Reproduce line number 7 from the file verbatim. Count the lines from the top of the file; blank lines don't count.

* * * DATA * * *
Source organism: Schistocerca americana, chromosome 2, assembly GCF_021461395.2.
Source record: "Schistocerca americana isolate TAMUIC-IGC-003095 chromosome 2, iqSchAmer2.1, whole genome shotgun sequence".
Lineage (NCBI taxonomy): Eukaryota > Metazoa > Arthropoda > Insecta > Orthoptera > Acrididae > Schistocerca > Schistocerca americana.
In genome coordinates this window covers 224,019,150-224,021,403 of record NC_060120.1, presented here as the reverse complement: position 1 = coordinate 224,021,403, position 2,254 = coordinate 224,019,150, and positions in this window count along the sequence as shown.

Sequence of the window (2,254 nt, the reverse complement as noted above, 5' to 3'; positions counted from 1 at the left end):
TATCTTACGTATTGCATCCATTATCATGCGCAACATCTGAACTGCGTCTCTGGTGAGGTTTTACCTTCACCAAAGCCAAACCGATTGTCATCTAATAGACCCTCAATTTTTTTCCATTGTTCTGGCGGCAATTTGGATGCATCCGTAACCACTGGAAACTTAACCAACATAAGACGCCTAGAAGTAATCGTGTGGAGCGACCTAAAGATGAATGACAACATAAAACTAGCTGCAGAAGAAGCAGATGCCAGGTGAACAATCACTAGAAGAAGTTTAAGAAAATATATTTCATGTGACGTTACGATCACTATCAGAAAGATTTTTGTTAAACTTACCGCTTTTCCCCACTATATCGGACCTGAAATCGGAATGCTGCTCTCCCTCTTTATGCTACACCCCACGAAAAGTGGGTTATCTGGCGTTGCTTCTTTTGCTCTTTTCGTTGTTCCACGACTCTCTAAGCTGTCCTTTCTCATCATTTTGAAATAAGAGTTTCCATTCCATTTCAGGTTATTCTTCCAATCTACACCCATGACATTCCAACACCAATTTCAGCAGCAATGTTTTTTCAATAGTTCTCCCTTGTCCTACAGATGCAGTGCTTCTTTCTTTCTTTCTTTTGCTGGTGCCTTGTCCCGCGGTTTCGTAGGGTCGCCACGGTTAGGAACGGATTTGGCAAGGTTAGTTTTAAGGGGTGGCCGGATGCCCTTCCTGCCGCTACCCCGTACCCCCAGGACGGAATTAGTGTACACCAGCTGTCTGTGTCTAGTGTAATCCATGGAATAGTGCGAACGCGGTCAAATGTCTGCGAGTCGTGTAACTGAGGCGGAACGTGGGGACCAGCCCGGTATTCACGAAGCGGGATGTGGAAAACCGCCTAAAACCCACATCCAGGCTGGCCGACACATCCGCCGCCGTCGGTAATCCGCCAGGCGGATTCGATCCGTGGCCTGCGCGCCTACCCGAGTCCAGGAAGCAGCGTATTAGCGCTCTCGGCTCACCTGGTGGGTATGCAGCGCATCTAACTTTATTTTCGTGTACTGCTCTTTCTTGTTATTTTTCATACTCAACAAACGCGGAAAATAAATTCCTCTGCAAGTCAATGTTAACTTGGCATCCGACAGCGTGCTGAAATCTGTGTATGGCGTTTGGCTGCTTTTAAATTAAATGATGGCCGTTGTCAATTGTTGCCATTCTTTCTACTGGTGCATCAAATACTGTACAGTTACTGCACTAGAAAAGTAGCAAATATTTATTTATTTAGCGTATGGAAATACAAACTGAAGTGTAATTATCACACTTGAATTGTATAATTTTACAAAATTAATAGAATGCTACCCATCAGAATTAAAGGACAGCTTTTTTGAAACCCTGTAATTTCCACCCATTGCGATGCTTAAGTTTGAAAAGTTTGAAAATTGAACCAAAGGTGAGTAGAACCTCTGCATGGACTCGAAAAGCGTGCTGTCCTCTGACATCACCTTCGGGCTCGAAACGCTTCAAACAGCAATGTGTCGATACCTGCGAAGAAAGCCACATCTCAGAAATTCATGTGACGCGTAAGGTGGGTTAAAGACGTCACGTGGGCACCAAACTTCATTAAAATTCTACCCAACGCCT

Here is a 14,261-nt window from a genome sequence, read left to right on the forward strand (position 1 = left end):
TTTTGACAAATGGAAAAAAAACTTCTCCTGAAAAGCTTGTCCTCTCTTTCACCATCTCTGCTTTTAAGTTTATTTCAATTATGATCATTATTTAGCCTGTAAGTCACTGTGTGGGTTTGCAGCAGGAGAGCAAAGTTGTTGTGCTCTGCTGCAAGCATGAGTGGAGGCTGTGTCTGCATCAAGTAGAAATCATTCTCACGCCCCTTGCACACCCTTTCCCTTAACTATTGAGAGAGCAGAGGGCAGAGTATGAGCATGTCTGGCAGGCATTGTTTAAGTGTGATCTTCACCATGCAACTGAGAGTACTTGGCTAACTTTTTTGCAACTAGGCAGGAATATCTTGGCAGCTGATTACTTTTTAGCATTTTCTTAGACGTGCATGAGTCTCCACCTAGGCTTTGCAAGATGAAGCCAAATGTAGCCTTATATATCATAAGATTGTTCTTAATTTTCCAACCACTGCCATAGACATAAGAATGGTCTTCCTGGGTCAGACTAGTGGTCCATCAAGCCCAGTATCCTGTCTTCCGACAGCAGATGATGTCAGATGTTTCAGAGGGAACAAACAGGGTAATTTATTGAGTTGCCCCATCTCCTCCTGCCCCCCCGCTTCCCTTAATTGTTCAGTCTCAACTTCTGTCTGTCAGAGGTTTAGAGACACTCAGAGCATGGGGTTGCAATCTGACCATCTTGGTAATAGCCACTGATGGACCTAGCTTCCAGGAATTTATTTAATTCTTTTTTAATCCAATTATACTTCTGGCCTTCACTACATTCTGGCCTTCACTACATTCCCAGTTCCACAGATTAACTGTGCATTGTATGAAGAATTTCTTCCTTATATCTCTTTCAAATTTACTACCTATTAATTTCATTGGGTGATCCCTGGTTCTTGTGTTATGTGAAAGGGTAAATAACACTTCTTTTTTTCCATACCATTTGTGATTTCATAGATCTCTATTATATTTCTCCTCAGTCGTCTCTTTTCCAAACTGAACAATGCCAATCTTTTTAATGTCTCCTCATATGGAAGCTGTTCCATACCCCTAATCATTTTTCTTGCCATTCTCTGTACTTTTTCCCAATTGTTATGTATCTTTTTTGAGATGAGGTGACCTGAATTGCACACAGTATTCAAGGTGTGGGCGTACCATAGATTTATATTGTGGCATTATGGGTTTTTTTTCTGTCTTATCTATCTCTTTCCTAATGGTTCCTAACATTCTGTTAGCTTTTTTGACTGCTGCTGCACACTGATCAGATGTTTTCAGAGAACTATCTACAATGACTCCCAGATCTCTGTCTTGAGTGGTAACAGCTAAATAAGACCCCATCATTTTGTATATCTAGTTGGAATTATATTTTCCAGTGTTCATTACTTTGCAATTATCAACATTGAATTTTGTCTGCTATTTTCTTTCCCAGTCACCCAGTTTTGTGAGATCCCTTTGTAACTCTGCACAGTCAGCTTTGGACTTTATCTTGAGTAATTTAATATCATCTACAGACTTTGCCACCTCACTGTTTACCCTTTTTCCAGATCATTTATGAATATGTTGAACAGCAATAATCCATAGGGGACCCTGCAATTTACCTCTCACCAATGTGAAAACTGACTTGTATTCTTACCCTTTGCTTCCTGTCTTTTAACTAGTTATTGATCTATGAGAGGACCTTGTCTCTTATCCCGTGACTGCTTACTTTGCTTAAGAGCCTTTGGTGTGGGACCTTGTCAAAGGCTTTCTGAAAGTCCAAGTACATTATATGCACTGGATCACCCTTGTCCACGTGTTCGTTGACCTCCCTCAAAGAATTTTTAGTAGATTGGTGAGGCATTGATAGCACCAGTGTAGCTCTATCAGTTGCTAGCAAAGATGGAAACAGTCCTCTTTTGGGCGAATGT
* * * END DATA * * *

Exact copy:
Here is a 14,261-nt window from a genome sequence, read left to right on the forward strand (position 1 = left end):